Blog Ipsa Loquitur

The other day, I posted my 15,000th tweet since I first signed up for Twitter in July 2007. Back then, it was called Twttr, and there were no hashtags or @mentions conventions. The homepage was a live stream of every single tweet, and a loaf of bread cost only a nickel.

In the decade since, a lot of things have changed about Twitter. For one, the risk of nuclear war being set off via a tweet has increased enormously. For another, there are a lot more people on Twitter. Bread also costs more. But what really strikes me about social media—Twitter and everything else—is that it seems like the same conversation over and over again. Sure, the conversations are about new things, but isn’t it always the same conversation? Something happens, and you’re either for it or against it, but you’re mad either way because you can’t believe half the country is against it or for it.

After this year’s The Super Bowl, The Outline’s Alex Nichols explored the unseemly parentage of some of these conversations in a piece titled Lady Doritos, the patron saint of outrage marketing:

These brief ping-pong games of feigned outrage can be entertaining, but they ultimately accomplish nothing. Each side digs in its heels until the discussion becomes a parody of itself. The only appreciable effect of any given micro-controversy is that the phrase in question — whether it be “well-done steak,” “shithole countries,” or “covfefe” — sees a brief uptick in search traffic and appears organically in millions of users’ feeds. This proposition is undoubtedly highly attractive to advertisers, who normally have to fork over $200,000 to get something trending on Twitter. Here’s my theory: corporate marketing departments are setting out to hijack this process, thus accomplishing the same thing — but for free.

Set aside the tedium in endless cycles of (genuine, but nonetheless) performative outrage. It’s hard to argue with Nichols’s theory. I mean, I’ve been convinced for a while that Urban Outfitters’s marketing strategy seems to revolve around a bimonthly outrage.

Published on under The nuclear war is going to kill us first anyway

Here’s one from NPR that’s sad but not necessarily surprising. Trump Administration Plans To Defang Consumer Protection Watchdog:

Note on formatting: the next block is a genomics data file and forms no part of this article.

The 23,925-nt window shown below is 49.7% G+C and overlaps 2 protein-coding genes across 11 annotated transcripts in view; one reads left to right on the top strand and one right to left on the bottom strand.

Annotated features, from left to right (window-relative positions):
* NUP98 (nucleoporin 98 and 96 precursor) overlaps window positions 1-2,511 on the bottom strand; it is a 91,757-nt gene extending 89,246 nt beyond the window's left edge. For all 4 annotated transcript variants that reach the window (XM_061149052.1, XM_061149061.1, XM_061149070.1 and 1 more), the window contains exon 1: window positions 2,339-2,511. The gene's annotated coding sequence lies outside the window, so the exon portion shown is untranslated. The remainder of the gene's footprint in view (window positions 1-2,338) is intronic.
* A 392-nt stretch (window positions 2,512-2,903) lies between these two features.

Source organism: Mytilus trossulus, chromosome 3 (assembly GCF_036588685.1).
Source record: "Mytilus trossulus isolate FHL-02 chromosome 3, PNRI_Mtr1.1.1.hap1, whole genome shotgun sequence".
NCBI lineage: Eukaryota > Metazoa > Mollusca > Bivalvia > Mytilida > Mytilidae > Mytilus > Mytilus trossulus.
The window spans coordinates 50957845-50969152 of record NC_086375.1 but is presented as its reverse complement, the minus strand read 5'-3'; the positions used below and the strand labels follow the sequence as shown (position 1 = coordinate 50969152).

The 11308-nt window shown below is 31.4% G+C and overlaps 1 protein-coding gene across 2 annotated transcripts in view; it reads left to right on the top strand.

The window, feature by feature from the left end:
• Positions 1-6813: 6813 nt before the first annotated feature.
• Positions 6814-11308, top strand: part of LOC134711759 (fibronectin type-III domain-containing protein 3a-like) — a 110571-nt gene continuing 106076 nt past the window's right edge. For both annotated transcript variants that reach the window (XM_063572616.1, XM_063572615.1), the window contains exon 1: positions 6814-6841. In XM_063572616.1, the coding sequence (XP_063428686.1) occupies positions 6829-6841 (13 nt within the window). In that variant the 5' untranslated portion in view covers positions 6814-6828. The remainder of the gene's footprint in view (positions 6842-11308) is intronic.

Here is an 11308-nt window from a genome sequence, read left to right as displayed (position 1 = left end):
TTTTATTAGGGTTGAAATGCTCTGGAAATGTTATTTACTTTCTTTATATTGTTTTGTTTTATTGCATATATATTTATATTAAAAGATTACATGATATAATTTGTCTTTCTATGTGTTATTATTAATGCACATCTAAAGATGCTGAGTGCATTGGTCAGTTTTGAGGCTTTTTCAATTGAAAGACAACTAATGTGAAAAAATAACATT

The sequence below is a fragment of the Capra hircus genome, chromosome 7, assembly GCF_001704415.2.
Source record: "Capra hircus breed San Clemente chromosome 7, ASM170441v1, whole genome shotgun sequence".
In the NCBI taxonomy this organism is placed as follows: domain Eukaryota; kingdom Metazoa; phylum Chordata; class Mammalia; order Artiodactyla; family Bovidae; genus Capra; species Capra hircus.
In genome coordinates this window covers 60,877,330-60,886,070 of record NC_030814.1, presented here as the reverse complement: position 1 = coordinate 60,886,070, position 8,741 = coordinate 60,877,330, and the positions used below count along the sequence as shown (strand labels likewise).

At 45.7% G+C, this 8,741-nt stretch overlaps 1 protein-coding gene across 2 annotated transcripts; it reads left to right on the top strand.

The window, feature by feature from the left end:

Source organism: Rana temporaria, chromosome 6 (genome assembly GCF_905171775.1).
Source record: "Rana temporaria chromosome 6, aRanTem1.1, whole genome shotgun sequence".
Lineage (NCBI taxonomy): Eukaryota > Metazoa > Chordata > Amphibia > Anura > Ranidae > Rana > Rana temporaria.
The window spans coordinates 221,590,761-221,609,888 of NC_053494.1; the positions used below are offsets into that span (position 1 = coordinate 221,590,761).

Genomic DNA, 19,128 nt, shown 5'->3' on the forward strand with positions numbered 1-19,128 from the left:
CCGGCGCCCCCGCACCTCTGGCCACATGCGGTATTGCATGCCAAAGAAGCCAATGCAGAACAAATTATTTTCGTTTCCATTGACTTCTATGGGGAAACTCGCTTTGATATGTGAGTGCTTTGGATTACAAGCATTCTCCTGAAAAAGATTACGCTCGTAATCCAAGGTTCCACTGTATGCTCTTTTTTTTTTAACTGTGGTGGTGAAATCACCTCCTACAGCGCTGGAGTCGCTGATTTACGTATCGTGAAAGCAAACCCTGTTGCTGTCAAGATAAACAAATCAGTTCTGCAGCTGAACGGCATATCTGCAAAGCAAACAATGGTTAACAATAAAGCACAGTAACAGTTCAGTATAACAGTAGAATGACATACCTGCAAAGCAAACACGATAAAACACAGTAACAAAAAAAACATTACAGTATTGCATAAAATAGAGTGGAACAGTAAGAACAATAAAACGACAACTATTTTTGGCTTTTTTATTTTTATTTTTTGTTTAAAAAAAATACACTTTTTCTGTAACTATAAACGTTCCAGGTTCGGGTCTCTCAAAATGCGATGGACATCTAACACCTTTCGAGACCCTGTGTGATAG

The CFPB is considered a powerful and independent watchdog. But many Republicans have wanted to shut it down since day one because they think it’s too powerful. [Acting CFPB Director] Mulvaney is one of them. As a Congressman, Mulvaney called the agency a “sick sad joke.” He drafted legislation to abolish it. So people at the bureau were shocked when the president appointed him to run this consumer protection agency.

Within weeks of coming on board, Mulvaney has worked to make the watchdog agency less aggressive. […] In another move that particularly upset some staffers, the new boss also dropped a lawsuit against an alleged online loan shark called Golden Valley Lending. The suit says the lender illegally charges people up to 950 percent interest rates. It took CFPB staffers years to build the case. […]

Mulvaney hasn’t officially offered details about why the case was dropped. Meanwhile, staffers at the bureau say they are worried Mulvaney will block more of their efforts to go after shady financial firms. He’s reviewing numerous ongoing lawsuits and investigations.

So this guy that runs the Consumer Financial Protection Bureau doesn’t like the CFPB, and thinks consumers are already protected well enough. I think companies like Golden Valley shouldn’t be allowed to charge 950% interest. Reasonable minds can disagree, right? Well, this story isn’t as simple as “hey look another market Republicans don’t want to regulate,” although I do continue to be impressed at the breadth of that belief. Rather, the NPR article explains the other shifty things lenders like Golden Valley are doing, and introduces one of the debtors:

For her part, Julie Bonenfant of Detroit still hasn’t paid off her debt to Golden Valley. And she feels “betrayed” by the president, whose appointee dropped the lawsuit.